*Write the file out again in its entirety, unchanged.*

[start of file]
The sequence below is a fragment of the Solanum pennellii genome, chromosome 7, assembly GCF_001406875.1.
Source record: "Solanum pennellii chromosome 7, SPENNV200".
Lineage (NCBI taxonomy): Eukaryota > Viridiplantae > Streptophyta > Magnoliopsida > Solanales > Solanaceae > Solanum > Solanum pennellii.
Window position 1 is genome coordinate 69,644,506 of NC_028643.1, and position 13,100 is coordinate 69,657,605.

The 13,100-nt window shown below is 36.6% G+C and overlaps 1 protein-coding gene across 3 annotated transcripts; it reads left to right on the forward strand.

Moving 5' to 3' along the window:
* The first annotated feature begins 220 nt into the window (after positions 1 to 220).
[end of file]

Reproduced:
The sequence below is a fragment of the Solanum pennellii genome, chromosome 7, assembly GCF_001406875.1.
Source record: "Solanum pennellii chromosome 7, SPENNV200".
Lineage (NCBI taxonomy): Eukaryota > Viridiplantae > Streptophyta > Magnoliopsida > Solanales > Solanaceae > Solanum > Solanum pennellii.
Window position 1 is genome coordinate 69,644,506 of NC_028643.1, and position 13,100 is coordinate 69,657,605.

The 13,100-nt window shown below is 36.6% G+C and overlaps 1 protein-coding gene across 3 annotated transcripts; it reads left to right on the forward strand.

Moving 5' to 3' along the window:
* The first annotated feature begins 220 nt into the window (after positions 1 to 220).